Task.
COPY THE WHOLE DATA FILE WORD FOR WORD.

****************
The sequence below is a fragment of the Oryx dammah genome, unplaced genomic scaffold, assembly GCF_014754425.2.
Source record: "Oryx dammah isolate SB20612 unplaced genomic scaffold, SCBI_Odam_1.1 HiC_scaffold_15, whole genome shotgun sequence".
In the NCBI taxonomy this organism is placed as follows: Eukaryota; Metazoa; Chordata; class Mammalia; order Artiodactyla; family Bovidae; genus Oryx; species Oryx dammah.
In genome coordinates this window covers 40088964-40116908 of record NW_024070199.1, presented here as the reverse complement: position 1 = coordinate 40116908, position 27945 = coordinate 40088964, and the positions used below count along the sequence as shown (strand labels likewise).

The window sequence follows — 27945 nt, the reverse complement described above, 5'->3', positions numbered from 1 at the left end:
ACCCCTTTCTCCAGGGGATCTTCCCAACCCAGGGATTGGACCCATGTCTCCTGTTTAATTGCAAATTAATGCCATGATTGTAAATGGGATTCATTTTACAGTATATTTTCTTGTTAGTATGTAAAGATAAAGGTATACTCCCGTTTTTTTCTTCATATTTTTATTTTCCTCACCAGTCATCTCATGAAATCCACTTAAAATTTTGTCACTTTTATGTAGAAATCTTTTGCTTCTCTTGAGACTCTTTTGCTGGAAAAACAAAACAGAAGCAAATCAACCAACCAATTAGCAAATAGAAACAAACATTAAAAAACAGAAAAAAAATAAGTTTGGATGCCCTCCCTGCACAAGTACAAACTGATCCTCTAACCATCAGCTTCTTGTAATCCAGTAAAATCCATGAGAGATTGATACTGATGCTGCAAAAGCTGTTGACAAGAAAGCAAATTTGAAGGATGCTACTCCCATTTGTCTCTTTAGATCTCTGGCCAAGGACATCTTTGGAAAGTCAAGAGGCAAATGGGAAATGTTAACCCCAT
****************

The sequence below is a fragment of the Oryx dammah genome, unplaced genomic scaffold, assembly GCF_014754425.2.
Source record: "Oryx dammah isolate SB20612 unplaced genomic scaffold, SCBI_Odam_1.1 HiC_scaffold_15, whole genome shotgun sequence".
In the NCBI taxonomy this organism is placed as follows: Eukaryota; Metazoa; Chordata; class Mammalia; order Artiodactyla; family Bovidae; genus Oryx; species Oryx dammah.
In genome coordinates this window covers 40088964-40116908 of record NW_024070199.1, presented here as the reverse complement: position 1 = coordinate 40116908, position 27945 = coordinate 40088964, and the positions used below count along the sequence as shown (strand labels likewise).

The window sequence follows — 27945 nt, the reverse complement described above, 5'->3', positions numbered from 1 at the left end:
ACCCCTTTCTCCAGGGGATCTTCCCAACCCAGGGATTGGACCCATGTCTCCTGTTTAATTGCAAATTAATGCCATGATTGTAAATGGGATTCATTTTACAGTATATTTTCTTGTTAGTATGTAAAGATAAAGGTATACTCCCGTTTTTTTCTTCATATTTTTATTTTCCTCACCAGTCATCTCATGAAATCCACTTAAAATTTTGTCACTTTTATGTAGAAATCTTTTGCTTCTCTTGAGACTCTTTTGCTGGAAAAACAAAACAGAAGCAAATCAACCAACCAATTAGCAAATAGAAACAAACATTAAAAAACAGAAAAAAAATAAGTTTGGATGCCCTCCCTGCACAAGTACAAACTGATCCTCTAACCATCAGCTTCTTGTAATCCAGTAAAATCCATGAGAGATTGATACTGATGCTGCAAAAGCTGTTGACAAGAAAGCAAATTTGAAGGATGCTACTCCCATTTGTCTCTTTAGATCTCTGGCCAAGGACATCTTTGGAAAGTCAAGAGGCAAATGGGAAATGTTAACCCCAT